Book Review: Half the Sky

Recently my sister lent me Half the Sky by Nicholas D. Kristof and Sheryl WuDunn. The book is a compelling combination of commentary on global human rights issues such as sex trafficking and forced prostitution, gender-based violence and maternal mortality, and the personal stories of some remarkable women.

Half The Sky

This is one of the most confronting and challenging books that I’ve read in a long time (possibly ever). The statistics and the stories are gut-wrenching. In the 21st century, in my comfortable, middle-class home, it seems almost impossible to comprehend the poverty, discrimination, oppression and violence that so many women and girls are still experiencing around the world. This book opened my eyes to a reality about which I’d been blissfully and conveniently ignorant. It’s easier to believe that you don’t need to do anything, if you don’t know what the issues are.

But this isn’t just a book condemning the oppression of women, it’s also a book filled with hope. Srey Rath in Cambodia escaped from the brothel she had been sold into and now runs a retail business to support her family. With some fundraising help from two women in America, Edna Adan built a maternity hospital on an abandoned dump site in Somaliland. These are just two examples of women who refused to give up, despite incredibly difficult circumstances. There are possibilities for change and transformation, and opportunities for anyone who wants to become part of a solution. As George Clooney is quoted, “It’s impossible to stand by and do nothing after reading Half the Sky.”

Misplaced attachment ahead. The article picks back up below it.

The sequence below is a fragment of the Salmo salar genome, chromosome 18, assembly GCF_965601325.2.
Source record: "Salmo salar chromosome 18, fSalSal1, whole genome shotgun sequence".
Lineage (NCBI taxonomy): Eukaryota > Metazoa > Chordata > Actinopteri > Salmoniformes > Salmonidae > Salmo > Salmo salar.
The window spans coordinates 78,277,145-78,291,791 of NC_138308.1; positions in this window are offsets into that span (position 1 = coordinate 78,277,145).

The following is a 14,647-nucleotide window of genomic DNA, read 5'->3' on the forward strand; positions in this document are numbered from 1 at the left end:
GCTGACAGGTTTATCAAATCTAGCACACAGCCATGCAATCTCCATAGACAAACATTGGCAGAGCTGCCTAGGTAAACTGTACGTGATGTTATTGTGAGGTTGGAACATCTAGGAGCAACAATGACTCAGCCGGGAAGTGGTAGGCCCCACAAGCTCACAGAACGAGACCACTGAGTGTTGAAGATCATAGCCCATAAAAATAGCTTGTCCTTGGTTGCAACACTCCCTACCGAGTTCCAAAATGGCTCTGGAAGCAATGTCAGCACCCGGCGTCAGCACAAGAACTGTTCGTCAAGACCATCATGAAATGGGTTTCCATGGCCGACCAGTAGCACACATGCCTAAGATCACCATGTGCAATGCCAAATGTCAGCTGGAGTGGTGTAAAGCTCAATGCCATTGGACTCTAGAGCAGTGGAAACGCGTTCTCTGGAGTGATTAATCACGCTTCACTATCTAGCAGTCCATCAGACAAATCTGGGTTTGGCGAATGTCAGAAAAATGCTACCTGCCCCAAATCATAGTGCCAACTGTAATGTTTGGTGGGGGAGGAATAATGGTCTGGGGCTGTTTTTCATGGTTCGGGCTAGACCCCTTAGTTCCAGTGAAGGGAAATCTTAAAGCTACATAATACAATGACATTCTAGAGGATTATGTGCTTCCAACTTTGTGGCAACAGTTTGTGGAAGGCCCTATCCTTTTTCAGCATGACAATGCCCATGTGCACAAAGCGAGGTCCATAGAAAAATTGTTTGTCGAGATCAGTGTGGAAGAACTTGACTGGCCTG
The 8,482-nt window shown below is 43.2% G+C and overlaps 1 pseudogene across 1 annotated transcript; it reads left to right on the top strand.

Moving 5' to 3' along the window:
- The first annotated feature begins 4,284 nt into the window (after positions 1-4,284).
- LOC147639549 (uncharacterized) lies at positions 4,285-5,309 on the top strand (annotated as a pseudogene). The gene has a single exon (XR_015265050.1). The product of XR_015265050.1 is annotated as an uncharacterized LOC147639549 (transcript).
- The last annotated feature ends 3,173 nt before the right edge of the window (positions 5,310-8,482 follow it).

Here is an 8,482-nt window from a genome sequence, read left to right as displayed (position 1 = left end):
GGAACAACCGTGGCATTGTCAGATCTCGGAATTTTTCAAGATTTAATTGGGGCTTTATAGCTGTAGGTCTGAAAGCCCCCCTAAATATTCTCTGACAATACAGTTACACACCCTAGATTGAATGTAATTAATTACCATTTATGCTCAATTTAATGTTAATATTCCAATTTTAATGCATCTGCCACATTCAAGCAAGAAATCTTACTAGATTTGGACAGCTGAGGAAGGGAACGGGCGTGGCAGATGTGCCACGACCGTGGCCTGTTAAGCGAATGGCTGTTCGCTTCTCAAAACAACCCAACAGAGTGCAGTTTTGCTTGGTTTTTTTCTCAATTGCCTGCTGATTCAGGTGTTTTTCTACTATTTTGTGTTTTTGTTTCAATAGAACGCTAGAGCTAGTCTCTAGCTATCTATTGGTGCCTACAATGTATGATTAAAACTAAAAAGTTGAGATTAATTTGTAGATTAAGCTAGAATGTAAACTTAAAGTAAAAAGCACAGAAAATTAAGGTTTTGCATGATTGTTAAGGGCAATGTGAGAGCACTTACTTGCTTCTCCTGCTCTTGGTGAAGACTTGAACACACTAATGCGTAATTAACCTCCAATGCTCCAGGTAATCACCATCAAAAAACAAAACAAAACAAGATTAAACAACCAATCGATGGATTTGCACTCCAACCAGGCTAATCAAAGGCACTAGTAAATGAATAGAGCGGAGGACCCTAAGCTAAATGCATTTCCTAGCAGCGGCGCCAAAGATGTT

Will this book make you feel uncomfortable? Probably. Is this book worth reading? Absolutely. Can you help to change the world? Yes. That’s the message and the invitation. As the authors write in their Introduction, “This is a story of transformation. It is change that is already taking place, and change that can accelerate if you’ll just open your heart and join in.”

As for me? I’ve already started investigating some of the suggested options for getting involved. If you’ve read the book, I’d be interested in hearing how it’s impacted you.